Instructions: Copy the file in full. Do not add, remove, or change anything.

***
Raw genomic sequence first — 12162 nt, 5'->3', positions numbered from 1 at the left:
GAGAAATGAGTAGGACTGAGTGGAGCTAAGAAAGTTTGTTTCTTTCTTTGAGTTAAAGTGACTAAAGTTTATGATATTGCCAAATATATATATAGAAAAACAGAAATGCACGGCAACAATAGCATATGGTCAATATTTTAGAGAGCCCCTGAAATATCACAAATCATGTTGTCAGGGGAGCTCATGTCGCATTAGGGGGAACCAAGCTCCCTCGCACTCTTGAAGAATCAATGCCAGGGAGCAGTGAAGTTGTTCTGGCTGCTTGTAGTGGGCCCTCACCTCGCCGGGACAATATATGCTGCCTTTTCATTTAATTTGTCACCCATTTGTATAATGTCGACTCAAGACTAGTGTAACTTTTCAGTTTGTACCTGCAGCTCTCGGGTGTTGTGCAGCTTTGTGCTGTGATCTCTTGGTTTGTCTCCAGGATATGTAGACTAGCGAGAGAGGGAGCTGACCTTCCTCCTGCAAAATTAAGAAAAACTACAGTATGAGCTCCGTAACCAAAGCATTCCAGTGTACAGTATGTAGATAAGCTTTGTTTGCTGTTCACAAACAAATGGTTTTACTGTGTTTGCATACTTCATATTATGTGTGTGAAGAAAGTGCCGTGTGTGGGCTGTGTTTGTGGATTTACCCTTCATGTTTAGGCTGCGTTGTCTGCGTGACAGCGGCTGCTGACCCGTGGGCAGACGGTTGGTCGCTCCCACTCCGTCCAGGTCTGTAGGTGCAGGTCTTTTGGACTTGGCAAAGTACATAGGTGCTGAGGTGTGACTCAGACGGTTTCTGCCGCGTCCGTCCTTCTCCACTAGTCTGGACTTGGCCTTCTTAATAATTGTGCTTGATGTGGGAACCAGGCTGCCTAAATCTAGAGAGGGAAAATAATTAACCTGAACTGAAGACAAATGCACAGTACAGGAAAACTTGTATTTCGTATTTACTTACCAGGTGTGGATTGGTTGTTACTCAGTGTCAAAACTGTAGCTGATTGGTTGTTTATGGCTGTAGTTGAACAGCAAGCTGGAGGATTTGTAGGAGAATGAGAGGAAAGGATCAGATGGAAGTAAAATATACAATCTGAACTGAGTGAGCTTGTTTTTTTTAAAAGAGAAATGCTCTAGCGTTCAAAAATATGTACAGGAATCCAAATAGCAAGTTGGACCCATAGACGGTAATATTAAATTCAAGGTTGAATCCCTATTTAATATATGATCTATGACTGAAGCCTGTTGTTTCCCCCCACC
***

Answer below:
Raw genomic sequence first — 12162 nt, 5'->3', positions numbered from 1 at the left:
GAGAAATGAGTAGGACTGAGTGGAGCTAAGAAAGTTTGTTTCTTTCTTTGAGTTAAAGTGACTAAAGTTTATGATATTGCCAAATATATATATAGAAAAACAGAAATGCACGGCAACAATAGCATATGGTCAATATTTTAGAGAGCCCCTGAAATATCACAAATCATGTTGTCAGGGGAGCTCATGTCGCATTAGGGGGAACCAAGCTCCCTCGCACTCTTGAAGAATCAATGCCAGGGAGCAGTGAAGTTGTTCTGGCTGCTTGTAGTGGGCCCTCACCTCGCCGGGACAATATATGCTGCCTTTTCATTTAATTTGTCACCCATTTGTATAATGTCGACTCAAGACTAGTGTAACTTTTCAGTTTGTACCTGCAGCTCTCGGGTGTTGTGCAGCTTTGTGCTGTGATCTCTTGGTTTGTCTCCAGGATATGTAGACTAGCGAGAGAGGGAGCTGACCTTCCTCCTGCAAAATTAAGAAAAACTACAGTATGAGCTCCGTAACCAAAGCATTCCAGTGTACAGTATGTAGATAAGCTTTGTTTGCTGTTCACAAACAAATGGTTTTACTGTGTTTGCATACTTCATATTATGTGTGTGAAGAAAGTGCCGTGTGTGGGCTGTGTTTGTGGATTTACCCTTCATGTTTAGGCTGCGTTGTCTGCGTGACAGCGGCTGCTGACCCGTGGGCAGACGGTTGGTCGCTCCCACTCCGTCCAGGTCTGTAGGTGCAGGTCTTTTGGACTTGGCAAAGTACATAGGTGCTGAGGTGTGACTCAGACGGTTTCTGCCGCGTCCGTCCTTCTCCACTAGTCTGGACTTGGCCTTCTTAATAATTGTGCTTGATGTGGGAACCAGGCTGCCTAAATCTAGAGAGGGAAAATAATTAACCTGAACTGAAGACAAATGCACAGTACAGGAAAACTTGTATTTCGTATTTACTTACCAGGTGTGGATTGGTTGTTACTCAGTGTCAAAACTGTAGCTGATTGGTTGTTTATGGCTGTAGTTGAACAGCAAGCTGGAGGATTTGTAGGAGAATGAGAGGAAAGGATCAGATGGAAGTAAAATATACAATCTGAACTGAGTGAGCTTGTTTTTTTTAAAAGAGAAATGCTCTAGCGTTCAAAAATATGTACAGGAATCCAAATAGCAAGTTGGACCCATAGACGGTAATATTAAATTCAAGGTTGAATCCCTATTTAATATATGATCTATGACTGAAGCCTGTTGTTTCCCCCCACC